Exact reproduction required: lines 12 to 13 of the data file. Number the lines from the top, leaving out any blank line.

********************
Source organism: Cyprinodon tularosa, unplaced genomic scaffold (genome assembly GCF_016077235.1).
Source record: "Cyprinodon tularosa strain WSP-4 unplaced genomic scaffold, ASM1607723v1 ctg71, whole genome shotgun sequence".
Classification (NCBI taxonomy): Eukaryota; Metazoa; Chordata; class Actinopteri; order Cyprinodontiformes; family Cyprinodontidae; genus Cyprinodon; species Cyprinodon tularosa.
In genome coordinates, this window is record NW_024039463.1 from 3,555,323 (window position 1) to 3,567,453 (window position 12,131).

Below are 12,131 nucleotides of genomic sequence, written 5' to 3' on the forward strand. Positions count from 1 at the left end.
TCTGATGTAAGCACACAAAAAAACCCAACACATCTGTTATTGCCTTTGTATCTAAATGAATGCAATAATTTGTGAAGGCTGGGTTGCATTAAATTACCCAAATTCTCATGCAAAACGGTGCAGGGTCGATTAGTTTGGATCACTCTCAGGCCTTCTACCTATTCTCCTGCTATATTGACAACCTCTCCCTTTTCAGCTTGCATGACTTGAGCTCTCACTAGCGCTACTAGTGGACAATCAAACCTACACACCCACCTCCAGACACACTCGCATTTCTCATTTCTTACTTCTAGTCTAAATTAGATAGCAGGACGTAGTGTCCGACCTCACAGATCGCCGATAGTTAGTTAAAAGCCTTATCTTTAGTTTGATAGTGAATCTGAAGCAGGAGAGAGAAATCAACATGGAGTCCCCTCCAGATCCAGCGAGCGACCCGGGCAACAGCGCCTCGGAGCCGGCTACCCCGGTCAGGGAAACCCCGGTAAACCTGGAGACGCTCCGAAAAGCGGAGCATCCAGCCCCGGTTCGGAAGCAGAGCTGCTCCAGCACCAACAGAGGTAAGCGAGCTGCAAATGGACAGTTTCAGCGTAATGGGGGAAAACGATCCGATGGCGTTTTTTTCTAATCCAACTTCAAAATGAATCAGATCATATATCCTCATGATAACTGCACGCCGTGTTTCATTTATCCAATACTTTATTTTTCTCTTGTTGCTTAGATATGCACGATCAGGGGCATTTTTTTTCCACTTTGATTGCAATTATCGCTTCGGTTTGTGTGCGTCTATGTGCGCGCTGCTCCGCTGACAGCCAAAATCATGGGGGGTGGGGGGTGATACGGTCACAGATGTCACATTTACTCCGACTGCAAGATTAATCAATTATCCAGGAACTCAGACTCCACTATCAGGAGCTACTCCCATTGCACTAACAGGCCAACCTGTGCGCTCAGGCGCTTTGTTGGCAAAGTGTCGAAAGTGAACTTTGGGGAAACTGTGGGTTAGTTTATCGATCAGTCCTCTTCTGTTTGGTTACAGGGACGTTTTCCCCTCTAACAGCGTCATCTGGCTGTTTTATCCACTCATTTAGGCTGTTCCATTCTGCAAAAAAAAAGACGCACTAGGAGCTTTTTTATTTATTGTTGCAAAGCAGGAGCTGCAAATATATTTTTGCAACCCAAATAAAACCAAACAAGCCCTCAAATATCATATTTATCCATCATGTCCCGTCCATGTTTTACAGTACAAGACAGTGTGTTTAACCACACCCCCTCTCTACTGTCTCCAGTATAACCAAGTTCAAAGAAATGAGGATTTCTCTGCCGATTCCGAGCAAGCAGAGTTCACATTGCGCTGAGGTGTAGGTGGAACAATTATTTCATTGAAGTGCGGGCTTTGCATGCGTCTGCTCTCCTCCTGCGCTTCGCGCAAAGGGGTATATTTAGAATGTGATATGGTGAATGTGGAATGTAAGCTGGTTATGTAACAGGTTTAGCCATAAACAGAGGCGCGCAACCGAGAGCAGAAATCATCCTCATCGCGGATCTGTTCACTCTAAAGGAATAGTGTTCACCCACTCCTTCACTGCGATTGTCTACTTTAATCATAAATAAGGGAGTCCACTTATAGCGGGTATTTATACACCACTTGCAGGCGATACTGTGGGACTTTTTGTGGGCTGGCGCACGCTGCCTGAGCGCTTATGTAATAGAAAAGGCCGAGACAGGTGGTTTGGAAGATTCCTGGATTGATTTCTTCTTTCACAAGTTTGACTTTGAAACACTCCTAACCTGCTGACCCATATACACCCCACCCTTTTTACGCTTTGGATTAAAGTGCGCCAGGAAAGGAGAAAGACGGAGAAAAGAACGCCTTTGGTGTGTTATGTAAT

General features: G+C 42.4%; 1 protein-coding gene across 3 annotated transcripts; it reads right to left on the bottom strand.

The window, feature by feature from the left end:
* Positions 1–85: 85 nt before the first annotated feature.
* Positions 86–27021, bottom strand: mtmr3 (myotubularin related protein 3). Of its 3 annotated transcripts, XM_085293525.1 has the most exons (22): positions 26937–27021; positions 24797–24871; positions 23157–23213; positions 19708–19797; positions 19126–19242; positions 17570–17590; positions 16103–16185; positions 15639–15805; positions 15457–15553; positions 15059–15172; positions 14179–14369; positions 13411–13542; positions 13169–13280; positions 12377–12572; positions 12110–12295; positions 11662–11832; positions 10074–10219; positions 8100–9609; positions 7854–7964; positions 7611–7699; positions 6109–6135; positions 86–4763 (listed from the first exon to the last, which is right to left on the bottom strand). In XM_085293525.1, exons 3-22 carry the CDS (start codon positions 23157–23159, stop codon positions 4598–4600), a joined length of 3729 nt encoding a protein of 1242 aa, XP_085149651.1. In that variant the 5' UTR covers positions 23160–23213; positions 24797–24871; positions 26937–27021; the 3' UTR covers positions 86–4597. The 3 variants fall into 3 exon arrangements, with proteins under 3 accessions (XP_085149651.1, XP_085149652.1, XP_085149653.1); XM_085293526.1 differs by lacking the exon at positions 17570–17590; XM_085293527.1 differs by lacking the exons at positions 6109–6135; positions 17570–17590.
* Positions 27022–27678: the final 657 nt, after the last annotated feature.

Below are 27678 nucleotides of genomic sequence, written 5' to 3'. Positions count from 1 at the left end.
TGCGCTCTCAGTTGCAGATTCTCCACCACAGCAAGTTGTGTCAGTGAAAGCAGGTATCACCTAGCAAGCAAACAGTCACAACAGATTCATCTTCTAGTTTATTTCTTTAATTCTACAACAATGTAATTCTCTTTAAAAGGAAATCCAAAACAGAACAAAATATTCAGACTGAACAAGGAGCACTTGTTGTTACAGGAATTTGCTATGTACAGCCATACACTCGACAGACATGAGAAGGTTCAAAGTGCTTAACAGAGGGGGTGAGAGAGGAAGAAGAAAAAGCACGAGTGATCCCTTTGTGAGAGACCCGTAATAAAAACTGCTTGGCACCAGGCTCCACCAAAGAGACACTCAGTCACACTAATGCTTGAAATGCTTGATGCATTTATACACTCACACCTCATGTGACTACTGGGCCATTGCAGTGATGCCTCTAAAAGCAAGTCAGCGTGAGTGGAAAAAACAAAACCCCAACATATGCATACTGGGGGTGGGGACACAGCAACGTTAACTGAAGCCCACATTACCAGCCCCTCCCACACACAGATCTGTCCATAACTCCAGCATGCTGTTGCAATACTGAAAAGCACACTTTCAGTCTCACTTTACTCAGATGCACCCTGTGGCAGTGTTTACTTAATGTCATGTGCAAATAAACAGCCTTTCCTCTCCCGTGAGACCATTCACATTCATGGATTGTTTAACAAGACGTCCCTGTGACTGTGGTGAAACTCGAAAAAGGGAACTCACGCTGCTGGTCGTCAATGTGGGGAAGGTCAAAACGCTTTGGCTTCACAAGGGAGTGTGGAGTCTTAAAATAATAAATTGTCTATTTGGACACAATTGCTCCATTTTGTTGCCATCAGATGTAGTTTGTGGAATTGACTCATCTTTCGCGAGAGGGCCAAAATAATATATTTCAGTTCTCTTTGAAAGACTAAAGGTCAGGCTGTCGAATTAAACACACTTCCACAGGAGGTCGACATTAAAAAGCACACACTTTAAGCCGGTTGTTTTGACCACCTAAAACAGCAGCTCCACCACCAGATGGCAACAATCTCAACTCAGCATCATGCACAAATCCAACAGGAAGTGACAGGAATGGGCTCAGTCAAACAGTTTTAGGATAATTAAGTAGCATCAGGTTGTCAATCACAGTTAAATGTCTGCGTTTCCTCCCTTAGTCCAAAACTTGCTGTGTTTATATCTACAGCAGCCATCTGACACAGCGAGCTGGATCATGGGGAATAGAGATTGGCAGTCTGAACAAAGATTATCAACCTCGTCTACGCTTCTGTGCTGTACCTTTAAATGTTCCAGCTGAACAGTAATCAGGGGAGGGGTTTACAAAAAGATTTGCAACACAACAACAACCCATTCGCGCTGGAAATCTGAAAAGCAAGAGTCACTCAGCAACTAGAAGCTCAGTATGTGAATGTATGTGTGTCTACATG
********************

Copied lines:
Below are 27678 nucleotides of genomic sequence, written 5' to 3'. Positions count from 1 at the left end.
TGCGCTCTCAGTTGCAGATTCTCCACCACAGCAAGTTGTGTCAGTGAAAGCAGGTATCACCTAGCAAGCAAACAGTCACAACAGATTCATCTTCTAGTTTATTTCTTTAATTCTACAACAATGTAATTCTCTTTAAAAGGAAATCCAAAACAGAACAAAATATTCAGACTGAACAAGGAGCACTTGTTGTTACAGGAATTTGCTATGTACAGCCATACACTCGACAGACATGAGAAGGTTCAAAGTGCTTAACAGAGGGGGTGAGAGAGGAAGAAGAAAAAGCACGAGTGATCCCTTTGTGAGAGACCCGTAATAAAAACTGCTTGGCACCAGGCTCCACCAAAGAGACACTCAGTCACACTAATGCTTGAAATGCTTGATGCATTTATACACTCACACCTCATGTGACTACTGGGCCATTGCAGTGATGCCTCTAAAAGCAAGTCAGCGTGAGTGGAAAAAACAAAACCCCAACATATGCATACTGGGGGTGGGGACACAGCAACGTTAACTGAAGCCCACATTACCAGCCCCTCCCACACACAGATCTGTCCATAACTCCAGCATGCTGTTGCAATACTGAAAAGCACACTTTCAGTCTCACTTTACTCAGATGCACCCTGTGGCAGTGTTTACTTAATGTCATGTGCAAATAAACAGCCTTTCCTCTCCCGTGAGACCATTCACATTCATGGATTGTTTAACAAGACGTCCCTGTGACTGTGGTGAAACTCGAAAAAGGGAACTCACGCTGCTGGTCGTCAATGTGGGGAAGGTCAAAACGCTTTGGCTTCACAAGGGAGTGTGGAGTCTTAAAATAATAAATTGTCTATTTGGACACAATTGCTCCATTTTGTTGCCATCAGATGTAGTTTGTGGAATTGACTCATCTTTCGCGAGAGGGCCAAAATAATATATTTCAGTTCTCTTTGAAAGACTAAAGGTCAGGCTGTCGAATTAAACACACTTCCACAGGAGGTCGACATTAAAAAGCACACACTTTAAGCCGGTTGTTTTGACCACCTAAAACAGCAGCTCCACCACCAGATGGCAACAATCTCAACTCAGCATCATGCACAAATCCAACAGGAAGTGACAGGAATGGGCTCAGTCAAACAGTTTTAGGATAATTAAGTAGCATCAGGTTGTCAATCACAGTTAAATGTCTGCGTTTCCTCCCTTAGTCCAAAACTTGCTGTGTTTATATCTACAGCAGCCATCTGACACAGCGAGCTGGATCATGGGGAATAGAGATTGGCAGTCTGAACAAAGATTATCAACCTCGTCTACGCTTCTGTGCTGTACCTTTAAATGTTCCAGCTGAACAGTAATCAGGGGAGGGGTTTACAAAAAGATTTGCAACACAACAACAACCCATTCGCGCTGGAAATCTGAAAAGCAAGAGTCACTCAGCAACTAGAAGCTCAGTATGTGAATGTATGTGTGTCTACATG